Christian Fascists, Capitalist Pigs, and the List of Shame in Texas

National attention has focused in recent years on the meetings of the Texas State Board of Education (BOE). The BOE, dominated by right wing Christian Fundamentalists, achieved notoriety in years past for aggressively mandating that an anti-scientific approach in biology, physics, and other sciences be promoted in Texas schools. This year, as many observers and protesters – and even some members of the BOE – said, the BOE is “re-writing history” in its attempt to force through a willfully ignorant curriculum, driven by the Christian fundamentalism of a majority of its members.

The texts in history and social sciences approved by the BOE promote U.S., white, and male chauvinism, and an overt and implied defense of the U.S. as a “Christian nation”. The BOE insisted that capitalism be defined throughout all approved texts as the “free enterprise system”, because, as one of its members argued “Let’s face it, capitalism does have a negative connotation. You know, capitalist pig.” Books approved by the BOE will be used in Texas schools for the next ten years, and in classrooms in states throughout the country.
 
This article originally appeared on the website of the Texas Freedom Network
 
It would be hard to overstate the disaster that has unfolded in Austin.
 
And this won’t affect just Texas schoolchildren. Unlike Vegas, what happens in Texas doesn’t stay in Texas when it comes to textbooks. Texas buys so many textbooks that publishers write their books to meet this state’s standards and then sell those same books to schools across the country.
 
So what happened? Over just a few days in January and this month, the state board shredded nearly a year’s worth of detailed work by teachers, scholars and other curriculum writers. In vote after vote, board members made numerous and outrageously foolish, intolerant and ignorant changes based on little more than their own (limited) knowledge and personal beliefs.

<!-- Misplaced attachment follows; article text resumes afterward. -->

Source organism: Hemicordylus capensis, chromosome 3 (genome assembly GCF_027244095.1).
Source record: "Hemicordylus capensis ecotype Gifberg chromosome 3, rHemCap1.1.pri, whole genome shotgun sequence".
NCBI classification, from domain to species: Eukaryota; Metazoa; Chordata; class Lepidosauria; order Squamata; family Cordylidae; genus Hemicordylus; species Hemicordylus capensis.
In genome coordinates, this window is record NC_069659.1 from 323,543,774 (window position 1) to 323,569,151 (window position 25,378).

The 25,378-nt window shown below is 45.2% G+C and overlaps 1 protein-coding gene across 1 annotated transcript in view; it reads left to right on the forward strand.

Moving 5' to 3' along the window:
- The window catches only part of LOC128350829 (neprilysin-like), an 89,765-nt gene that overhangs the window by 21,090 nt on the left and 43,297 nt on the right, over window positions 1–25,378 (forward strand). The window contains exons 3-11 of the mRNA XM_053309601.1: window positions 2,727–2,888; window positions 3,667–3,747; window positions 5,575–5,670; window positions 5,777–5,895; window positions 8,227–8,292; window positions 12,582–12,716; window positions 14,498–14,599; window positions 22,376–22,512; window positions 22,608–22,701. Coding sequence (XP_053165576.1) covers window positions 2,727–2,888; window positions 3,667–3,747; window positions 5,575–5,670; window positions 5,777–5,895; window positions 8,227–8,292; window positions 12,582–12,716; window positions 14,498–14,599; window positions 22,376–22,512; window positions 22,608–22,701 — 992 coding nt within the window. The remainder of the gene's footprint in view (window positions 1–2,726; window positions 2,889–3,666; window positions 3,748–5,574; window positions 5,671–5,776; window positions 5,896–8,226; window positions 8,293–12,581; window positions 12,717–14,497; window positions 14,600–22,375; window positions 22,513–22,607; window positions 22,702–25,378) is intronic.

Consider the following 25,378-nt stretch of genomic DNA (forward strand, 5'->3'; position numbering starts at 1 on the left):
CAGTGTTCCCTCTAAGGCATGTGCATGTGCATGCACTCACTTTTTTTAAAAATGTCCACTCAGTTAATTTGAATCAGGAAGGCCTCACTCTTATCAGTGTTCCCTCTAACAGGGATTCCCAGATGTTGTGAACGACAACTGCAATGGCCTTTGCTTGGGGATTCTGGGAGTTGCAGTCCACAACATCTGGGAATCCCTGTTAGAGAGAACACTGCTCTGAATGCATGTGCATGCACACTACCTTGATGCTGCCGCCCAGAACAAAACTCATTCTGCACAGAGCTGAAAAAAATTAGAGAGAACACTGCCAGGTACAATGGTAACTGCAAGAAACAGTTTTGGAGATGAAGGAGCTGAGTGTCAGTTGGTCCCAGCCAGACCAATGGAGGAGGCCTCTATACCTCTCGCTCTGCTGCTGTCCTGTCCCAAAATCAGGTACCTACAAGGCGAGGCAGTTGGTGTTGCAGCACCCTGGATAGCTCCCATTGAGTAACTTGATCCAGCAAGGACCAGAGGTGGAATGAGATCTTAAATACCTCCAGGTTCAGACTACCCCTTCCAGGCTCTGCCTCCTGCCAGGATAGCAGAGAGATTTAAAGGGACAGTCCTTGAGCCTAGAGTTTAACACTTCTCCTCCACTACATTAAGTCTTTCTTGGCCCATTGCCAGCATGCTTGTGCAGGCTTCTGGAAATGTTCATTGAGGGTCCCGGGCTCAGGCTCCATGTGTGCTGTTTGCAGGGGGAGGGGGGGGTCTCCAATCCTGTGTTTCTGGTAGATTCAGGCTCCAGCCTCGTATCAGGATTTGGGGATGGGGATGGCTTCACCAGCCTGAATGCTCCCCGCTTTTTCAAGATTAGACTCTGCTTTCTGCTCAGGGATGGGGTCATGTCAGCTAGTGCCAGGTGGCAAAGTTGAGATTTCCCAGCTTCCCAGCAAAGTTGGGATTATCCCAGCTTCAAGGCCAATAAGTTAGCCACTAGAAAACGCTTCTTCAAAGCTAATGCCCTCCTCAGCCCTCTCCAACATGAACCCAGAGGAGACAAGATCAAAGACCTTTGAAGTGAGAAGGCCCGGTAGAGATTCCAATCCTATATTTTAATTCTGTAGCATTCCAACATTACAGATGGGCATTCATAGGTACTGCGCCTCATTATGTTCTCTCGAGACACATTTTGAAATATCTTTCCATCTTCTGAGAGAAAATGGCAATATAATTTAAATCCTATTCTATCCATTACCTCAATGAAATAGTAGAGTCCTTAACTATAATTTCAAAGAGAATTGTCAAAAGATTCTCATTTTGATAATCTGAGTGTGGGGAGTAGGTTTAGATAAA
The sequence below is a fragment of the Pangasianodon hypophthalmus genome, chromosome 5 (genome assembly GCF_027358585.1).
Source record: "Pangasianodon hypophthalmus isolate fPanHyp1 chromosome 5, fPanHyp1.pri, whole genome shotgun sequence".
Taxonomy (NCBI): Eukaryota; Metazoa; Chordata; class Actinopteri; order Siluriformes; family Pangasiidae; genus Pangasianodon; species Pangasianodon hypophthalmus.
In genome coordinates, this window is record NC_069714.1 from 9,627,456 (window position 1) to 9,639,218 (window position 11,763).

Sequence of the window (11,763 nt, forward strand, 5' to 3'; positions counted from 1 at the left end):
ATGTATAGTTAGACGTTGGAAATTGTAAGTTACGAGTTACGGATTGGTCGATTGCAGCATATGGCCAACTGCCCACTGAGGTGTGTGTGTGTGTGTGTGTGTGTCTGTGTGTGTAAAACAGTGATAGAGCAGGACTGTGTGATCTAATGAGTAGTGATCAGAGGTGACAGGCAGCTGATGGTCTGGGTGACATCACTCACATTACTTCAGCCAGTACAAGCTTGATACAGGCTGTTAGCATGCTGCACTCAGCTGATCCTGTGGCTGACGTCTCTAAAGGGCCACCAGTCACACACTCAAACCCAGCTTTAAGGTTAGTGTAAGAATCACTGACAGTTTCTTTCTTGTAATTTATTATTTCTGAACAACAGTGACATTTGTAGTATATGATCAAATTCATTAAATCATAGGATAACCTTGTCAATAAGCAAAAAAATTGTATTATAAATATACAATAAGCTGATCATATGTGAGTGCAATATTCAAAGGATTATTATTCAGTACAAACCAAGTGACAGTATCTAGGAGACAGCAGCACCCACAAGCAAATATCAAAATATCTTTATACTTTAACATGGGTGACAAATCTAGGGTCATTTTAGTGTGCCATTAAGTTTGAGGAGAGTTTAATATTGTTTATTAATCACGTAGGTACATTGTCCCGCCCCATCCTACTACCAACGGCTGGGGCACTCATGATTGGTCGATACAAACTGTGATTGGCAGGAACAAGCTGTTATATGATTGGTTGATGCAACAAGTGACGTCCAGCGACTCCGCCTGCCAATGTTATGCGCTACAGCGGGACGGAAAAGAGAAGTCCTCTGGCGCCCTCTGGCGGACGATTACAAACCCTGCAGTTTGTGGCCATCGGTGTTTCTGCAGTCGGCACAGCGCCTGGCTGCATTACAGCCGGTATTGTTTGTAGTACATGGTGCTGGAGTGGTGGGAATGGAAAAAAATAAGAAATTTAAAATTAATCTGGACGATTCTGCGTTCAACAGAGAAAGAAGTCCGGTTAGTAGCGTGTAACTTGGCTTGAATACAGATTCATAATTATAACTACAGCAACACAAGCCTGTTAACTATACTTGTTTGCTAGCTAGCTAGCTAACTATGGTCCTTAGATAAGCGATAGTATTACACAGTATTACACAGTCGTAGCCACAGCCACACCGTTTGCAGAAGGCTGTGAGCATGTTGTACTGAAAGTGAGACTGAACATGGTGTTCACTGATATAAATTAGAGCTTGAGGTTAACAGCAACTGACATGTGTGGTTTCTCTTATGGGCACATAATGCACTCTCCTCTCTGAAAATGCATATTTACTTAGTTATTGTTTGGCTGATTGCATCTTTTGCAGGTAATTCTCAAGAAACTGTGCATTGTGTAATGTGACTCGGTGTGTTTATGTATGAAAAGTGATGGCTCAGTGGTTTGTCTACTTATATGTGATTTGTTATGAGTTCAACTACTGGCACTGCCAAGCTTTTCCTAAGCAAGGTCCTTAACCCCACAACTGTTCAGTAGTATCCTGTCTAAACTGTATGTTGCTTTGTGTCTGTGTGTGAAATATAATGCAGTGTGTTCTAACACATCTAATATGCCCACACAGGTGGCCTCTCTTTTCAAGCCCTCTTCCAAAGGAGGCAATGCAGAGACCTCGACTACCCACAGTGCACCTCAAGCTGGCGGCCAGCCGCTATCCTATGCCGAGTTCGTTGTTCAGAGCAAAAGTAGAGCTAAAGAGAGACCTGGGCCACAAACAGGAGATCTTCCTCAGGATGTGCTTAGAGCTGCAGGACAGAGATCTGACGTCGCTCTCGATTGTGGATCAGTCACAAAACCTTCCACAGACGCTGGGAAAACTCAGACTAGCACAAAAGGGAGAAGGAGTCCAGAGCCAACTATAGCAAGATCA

The problem isn’t simply that many changes were wrong factually.  Teachers will surely despair as they read through the numerous names, dates and events board members added willy-nilly to the standards with little consideration of how in the world to cram all of those facts into the limited instructional time available for classes.
 
But poor scholarship — if scholarship is a word that can be used to describe any “research” done by this board — was particularly evident during the debate. On more than one occasion, board members simply resorted to Internet searches from laptops at their desks. They invited no historians, economists, sociologists or even classroom teachers to guide them as they rewrote history (and standards for government, economics, sociology and other social studies courses) with scores of ill-considered, politically motivated amendments.
 
In fact, board members had explicitly rejected a proposal in November that they invite such experts to be on hand during the debate. They simply didn’t want to be bothered with facts and real scholarship as they moved to transform a curriculum document into a political manifesto.
 
The board will have one more opportunity to consider (and amend) the standards in May. Then teachers and students will be saddled with these standards for the next decade.
 
The following List of Shame is a summary of some of the worst examples from what is truly a debacle for public education: